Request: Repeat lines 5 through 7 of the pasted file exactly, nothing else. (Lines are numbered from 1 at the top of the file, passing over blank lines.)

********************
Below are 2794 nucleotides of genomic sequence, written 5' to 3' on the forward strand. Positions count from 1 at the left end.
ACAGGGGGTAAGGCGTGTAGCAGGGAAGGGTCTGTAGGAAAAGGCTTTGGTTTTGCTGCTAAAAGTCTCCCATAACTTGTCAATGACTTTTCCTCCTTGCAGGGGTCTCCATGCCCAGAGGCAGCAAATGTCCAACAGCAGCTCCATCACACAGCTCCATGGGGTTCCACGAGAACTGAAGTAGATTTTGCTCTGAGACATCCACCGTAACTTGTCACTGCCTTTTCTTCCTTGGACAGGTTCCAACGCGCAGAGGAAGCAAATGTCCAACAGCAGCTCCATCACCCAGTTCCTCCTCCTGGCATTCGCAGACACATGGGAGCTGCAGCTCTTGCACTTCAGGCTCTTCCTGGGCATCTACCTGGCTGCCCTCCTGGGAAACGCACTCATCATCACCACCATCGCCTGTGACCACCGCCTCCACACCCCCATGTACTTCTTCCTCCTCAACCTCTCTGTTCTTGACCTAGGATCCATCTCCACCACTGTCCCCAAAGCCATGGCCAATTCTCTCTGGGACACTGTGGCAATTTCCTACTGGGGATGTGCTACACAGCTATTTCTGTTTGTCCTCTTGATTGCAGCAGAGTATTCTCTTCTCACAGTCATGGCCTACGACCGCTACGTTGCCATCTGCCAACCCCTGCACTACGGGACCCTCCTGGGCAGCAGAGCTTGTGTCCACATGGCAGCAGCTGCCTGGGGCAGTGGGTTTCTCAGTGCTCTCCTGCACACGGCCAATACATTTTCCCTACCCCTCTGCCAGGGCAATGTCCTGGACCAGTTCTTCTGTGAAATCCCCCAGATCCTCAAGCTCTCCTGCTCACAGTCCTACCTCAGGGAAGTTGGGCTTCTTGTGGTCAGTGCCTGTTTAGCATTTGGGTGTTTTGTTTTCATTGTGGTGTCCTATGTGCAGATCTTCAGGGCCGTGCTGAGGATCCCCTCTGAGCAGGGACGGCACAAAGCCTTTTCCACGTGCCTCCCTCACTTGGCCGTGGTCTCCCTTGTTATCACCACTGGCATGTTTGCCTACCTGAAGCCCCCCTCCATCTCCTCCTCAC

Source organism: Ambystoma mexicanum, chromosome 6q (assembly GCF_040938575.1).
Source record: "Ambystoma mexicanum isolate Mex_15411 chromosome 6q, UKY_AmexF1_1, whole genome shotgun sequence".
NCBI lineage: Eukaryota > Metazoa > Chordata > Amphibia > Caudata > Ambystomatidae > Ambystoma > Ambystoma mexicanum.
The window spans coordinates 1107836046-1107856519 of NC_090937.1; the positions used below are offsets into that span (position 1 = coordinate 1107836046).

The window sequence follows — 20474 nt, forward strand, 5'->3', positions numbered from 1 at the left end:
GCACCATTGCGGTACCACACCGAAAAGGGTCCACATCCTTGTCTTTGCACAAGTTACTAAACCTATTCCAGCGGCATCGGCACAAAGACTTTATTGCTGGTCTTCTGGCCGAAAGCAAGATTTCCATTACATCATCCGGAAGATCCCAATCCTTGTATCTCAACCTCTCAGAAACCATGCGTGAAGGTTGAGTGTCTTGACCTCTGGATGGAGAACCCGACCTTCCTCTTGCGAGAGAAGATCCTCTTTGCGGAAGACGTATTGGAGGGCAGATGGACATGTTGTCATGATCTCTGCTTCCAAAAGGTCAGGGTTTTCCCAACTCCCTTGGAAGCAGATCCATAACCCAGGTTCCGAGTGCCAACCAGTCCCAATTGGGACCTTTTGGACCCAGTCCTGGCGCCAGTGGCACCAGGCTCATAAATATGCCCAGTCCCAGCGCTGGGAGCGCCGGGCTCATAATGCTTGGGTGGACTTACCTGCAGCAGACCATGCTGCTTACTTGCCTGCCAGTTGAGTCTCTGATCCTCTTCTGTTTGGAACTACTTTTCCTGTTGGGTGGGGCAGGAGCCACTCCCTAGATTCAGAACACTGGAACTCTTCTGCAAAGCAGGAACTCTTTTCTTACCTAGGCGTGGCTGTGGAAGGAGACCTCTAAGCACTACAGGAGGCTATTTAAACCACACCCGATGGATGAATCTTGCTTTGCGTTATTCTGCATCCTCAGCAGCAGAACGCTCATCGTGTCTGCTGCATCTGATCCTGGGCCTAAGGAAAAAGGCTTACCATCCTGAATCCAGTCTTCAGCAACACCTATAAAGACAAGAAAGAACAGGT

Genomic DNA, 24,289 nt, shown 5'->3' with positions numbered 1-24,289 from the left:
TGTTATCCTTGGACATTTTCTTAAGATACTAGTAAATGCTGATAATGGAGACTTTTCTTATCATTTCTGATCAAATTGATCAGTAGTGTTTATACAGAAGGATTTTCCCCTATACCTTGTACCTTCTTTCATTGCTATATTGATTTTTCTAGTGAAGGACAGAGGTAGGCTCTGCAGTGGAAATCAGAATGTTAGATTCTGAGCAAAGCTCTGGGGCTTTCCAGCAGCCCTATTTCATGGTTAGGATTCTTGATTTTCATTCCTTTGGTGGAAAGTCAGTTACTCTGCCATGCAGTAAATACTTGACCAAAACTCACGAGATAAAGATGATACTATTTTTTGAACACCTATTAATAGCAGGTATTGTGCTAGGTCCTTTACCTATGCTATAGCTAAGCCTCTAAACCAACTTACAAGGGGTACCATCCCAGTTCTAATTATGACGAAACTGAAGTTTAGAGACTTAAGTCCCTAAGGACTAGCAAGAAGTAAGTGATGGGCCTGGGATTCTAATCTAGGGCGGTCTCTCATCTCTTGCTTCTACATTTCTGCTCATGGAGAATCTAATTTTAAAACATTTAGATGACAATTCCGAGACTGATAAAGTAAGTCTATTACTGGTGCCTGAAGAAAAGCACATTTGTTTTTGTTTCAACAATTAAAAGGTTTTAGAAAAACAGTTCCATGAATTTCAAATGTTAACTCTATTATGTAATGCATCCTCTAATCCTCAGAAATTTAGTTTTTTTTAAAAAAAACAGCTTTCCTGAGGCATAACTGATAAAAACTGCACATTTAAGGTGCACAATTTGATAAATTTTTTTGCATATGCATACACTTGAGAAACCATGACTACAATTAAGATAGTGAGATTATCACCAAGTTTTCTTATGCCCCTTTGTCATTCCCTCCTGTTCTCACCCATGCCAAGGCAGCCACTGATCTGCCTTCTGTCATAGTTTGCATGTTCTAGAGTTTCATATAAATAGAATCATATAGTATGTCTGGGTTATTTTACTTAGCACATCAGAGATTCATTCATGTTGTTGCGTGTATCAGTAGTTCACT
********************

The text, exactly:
NCBI lineage: Eukaryota > Metazoa > Chordata > Amphibia > Caudata > Ambystomatidae > Ambystoma > Ambystoma mexicanum.
The window spans coordinates 1107836046-1107856519 of NC_090937.1; the positions used below are offsets into that span (position 1 = coordinate 1107836046).

The window sequence follows — 20474 nt, forward strand, 5'->3', positions numbered from 1 at the left end: